New condos are still shooting up to crowd the Toronto skyline, but behind the scenes the condo boom times are ending, a new report predicts.
Were expecting a slowdown in 2009, said Jane Renwick, editor and vice-president of Urbanation, a condominium market research company.
So we would say that we were at 22,000 [condo] sales at the end of 2007. Were predicting 16,000 sales to round out this year. And were expecting sales to dip beyond that in 2009.
Urbanation released a report yesterday about the Toronto condo markets second quarter of 2008.
Following record condo sales in 2007, she said, the market is now back to 2005 and 2006 levels.
Currently, she said, the market appears more normal and predictable, with sales volumes returning to earlier levels and prices climbing slightly.
But economic woes in the United States, a high dollar and a loss of manufacturing jobs, she said, are pointing toward a recession and a condo market contraction.
Were not predicting a crash by any means, she said. I would say that well have a correction in terms of sales volume, but I dont think well have the same correction in terms of price.
The good news, she said, is that this contraction shouldnt be on the level of the condo market crash of 1989 to 1991.
Starting in 1986, she said, prices started increasing by 6 and 7%, quarter over quarter. In 1987, the price increases exceeded 20%, year over year.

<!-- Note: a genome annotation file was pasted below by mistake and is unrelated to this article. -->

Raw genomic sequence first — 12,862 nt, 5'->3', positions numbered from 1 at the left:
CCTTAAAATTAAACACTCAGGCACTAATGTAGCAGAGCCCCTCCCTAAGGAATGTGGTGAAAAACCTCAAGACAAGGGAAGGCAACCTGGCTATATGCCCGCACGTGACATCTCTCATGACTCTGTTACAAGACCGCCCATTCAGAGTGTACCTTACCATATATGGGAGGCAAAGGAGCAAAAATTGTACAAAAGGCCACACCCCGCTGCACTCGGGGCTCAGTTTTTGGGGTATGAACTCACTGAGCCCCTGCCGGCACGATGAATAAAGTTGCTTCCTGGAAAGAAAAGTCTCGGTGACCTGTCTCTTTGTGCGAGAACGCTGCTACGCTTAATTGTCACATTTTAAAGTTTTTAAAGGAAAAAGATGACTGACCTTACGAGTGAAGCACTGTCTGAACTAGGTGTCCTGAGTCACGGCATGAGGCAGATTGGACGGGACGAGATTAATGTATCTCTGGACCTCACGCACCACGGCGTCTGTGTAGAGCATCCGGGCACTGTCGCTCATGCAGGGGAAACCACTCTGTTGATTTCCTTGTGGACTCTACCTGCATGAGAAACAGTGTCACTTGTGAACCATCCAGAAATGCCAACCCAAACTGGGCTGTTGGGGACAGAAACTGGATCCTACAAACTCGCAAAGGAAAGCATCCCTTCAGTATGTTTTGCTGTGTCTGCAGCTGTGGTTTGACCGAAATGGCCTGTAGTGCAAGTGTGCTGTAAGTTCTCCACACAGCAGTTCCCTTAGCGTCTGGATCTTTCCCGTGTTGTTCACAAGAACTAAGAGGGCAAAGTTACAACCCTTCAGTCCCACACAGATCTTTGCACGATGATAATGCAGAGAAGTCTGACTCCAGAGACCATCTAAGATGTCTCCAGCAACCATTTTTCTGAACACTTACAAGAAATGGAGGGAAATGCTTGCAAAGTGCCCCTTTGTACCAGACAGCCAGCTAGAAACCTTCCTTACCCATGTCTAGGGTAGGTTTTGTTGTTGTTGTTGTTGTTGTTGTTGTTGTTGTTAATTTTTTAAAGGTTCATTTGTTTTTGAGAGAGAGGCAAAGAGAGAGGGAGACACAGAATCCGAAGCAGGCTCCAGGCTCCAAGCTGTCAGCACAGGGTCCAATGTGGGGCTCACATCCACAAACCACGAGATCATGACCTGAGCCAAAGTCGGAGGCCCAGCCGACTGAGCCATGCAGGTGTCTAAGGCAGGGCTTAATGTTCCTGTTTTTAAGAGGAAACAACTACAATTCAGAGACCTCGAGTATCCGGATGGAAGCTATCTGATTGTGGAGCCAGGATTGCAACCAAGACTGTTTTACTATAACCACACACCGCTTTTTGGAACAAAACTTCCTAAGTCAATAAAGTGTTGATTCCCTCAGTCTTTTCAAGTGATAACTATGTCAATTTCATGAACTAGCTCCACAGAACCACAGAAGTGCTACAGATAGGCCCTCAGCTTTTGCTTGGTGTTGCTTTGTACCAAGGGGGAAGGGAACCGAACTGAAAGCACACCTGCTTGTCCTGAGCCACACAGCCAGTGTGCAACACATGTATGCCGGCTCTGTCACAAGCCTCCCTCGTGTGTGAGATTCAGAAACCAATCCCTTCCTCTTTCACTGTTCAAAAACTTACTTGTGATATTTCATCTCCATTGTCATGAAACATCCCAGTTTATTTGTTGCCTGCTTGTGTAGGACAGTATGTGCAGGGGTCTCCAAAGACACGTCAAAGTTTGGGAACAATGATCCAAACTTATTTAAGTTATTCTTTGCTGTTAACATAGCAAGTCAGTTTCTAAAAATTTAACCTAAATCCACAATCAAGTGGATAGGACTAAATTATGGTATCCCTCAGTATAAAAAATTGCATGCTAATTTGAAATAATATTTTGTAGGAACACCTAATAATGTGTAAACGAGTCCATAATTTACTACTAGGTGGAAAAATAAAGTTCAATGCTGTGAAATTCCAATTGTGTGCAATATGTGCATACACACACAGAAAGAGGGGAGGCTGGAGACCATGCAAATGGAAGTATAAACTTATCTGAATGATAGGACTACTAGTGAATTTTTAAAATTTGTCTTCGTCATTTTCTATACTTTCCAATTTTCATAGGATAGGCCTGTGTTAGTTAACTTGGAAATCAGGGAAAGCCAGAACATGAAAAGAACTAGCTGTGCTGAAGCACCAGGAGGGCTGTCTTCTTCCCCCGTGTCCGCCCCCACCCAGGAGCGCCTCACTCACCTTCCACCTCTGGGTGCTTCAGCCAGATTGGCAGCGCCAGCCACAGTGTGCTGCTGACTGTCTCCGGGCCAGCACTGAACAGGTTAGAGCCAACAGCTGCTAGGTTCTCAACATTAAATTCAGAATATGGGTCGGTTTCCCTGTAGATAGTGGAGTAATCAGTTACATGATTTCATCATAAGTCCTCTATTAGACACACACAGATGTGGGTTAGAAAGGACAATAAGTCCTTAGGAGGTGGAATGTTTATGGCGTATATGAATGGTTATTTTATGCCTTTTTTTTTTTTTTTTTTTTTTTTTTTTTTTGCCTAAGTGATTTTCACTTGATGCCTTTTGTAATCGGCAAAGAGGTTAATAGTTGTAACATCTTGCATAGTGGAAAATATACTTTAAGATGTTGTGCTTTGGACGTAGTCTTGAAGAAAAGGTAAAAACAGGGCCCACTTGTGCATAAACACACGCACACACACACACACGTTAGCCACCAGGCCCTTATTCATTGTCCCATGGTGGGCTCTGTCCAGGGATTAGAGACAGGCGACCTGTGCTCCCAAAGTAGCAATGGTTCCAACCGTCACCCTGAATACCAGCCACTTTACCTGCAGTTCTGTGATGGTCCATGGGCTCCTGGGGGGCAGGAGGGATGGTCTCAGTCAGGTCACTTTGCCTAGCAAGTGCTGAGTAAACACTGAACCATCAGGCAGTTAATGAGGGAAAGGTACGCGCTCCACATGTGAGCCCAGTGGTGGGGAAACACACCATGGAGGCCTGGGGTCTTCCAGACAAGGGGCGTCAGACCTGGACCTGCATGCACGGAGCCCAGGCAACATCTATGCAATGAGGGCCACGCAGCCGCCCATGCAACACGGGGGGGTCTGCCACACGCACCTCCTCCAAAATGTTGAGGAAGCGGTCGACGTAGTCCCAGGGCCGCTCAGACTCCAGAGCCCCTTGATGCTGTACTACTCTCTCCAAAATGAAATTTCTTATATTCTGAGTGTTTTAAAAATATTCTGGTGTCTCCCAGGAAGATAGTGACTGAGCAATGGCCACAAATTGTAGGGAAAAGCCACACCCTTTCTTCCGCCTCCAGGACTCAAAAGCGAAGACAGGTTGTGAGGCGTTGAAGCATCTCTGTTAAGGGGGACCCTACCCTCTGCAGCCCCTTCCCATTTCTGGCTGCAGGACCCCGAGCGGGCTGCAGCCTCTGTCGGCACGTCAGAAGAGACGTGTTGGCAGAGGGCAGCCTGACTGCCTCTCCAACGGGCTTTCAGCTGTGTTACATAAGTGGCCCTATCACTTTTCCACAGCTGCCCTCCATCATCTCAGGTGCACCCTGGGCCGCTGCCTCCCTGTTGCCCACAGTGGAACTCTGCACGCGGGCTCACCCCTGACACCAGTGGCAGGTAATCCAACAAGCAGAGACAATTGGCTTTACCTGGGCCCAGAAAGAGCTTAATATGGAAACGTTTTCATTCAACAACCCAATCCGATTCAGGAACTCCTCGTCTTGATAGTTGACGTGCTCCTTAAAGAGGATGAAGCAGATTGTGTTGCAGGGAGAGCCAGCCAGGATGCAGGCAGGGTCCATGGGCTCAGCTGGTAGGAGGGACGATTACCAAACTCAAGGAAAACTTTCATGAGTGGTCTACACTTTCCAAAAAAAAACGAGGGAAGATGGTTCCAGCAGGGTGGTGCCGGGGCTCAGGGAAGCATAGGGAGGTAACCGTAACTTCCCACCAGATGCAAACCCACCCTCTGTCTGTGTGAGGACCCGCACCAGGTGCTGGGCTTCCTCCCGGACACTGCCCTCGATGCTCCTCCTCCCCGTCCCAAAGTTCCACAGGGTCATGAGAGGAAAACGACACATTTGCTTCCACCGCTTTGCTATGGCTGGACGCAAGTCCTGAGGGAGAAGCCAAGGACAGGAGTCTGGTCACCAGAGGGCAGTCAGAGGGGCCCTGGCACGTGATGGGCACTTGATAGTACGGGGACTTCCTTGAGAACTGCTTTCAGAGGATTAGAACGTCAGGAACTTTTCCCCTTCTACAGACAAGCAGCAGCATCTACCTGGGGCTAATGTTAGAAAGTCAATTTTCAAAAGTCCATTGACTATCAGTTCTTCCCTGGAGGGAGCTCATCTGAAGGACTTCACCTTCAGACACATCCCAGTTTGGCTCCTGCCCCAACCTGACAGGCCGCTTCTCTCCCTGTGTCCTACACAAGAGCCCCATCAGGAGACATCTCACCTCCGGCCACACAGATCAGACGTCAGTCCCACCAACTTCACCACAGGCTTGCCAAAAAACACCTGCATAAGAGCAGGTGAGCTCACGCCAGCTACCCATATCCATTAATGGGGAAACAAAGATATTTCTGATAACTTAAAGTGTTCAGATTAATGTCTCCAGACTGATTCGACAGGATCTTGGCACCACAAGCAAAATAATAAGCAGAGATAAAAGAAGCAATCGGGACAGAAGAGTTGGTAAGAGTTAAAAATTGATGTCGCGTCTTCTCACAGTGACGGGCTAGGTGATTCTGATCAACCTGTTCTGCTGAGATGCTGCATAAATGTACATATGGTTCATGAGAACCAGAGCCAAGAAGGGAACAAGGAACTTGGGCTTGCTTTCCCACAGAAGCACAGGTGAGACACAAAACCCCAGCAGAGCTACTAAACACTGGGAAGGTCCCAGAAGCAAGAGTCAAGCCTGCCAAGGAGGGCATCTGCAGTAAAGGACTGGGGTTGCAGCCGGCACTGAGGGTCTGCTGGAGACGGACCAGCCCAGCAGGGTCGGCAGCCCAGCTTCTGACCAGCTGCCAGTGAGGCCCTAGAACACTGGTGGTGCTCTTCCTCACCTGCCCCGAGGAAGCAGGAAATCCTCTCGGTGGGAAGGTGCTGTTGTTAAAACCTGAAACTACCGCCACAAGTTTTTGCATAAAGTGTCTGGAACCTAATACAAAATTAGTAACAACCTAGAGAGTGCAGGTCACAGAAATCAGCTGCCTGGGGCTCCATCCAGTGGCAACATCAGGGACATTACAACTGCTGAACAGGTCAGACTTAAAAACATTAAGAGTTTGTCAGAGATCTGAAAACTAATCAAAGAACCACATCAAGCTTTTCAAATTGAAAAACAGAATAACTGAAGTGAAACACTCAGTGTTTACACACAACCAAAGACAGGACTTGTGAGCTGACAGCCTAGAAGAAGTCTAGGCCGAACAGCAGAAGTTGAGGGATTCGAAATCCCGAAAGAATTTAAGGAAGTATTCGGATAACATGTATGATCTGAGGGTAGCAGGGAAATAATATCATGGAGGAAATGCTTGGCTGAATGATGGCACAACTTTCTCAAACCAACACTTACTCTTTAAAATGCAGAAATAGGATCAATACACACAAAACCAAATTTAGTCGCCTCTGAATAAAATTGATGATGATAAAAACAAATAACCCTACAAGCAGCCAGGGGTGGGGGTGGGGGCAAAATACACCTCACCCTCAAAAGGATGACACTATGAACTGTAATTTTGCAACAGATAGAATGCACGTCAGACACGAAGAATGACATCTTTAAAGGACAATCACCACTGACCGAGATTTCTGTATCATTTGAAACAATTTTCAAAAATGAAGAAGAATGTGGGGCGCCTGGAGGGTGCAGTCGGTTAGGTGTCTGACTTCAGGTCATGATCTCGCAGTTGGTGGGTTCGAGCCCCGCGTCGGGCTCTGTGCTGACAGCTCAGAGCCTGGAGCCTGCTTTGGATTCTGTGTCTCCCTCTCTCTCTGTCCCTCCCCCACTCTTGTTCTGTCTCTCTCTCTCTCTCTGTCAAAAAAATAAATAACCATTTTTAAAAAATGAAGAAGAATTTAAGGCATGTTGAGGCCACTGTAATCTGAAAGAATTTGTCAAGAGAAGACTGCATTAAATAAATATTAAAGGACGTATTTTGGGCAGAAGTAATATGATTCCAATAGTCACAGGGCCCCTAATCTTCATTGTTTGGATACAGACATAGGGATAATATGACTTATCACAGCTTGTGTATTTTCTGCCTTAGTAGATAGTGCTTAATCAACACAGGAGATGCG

At the end of 1988, condos were selling for 39% more than the year before. And in 1989, there were a couple of quarters with 40% price increases, year over year.
Those things say a correction is inevitable its price inflation, she said.
And the result, she said, was that in 1991 and 1992, condo pricing dropped by 17%, 16% and 15% year over year.
But this time, she said, the price increases are more modest.
In 2007, she said, price inflation was between 10 and 12%, year over year, relative to the year prior; now its at 8%.
There was some price inflation last year which always happens in a heated market, but it didnt get out of control to the point where it was requiring a correction to bring it back down in line with value, she said.
The number of condos being built, she said, are likely to decline from both a rise in construction costs and a credit crunch in the banking sector, which is making it tricky for less-established developers to find financing.
So ABC developer launches a building, thinking everything is fine with what they consider the historic pre-sale requirements in order for the financing to kick in, she said, and the banks are saying we actually dont have an appetite for this because we cant.
Even if supply diminishes, she said, Urbanation predicts that prices will flatten out as opposed to rising.
Were also saying that the demand will wane hopefully those two things happen in unison and create some kind of balance, she said.
Maureen ONeill, the president of the Toronto Real Estate Board, said that the advantage to the current softening real estate market is its stability.
Because its declining, its correcting, its balancing to make it a lot more stable, she said. At least now we know what were looking at.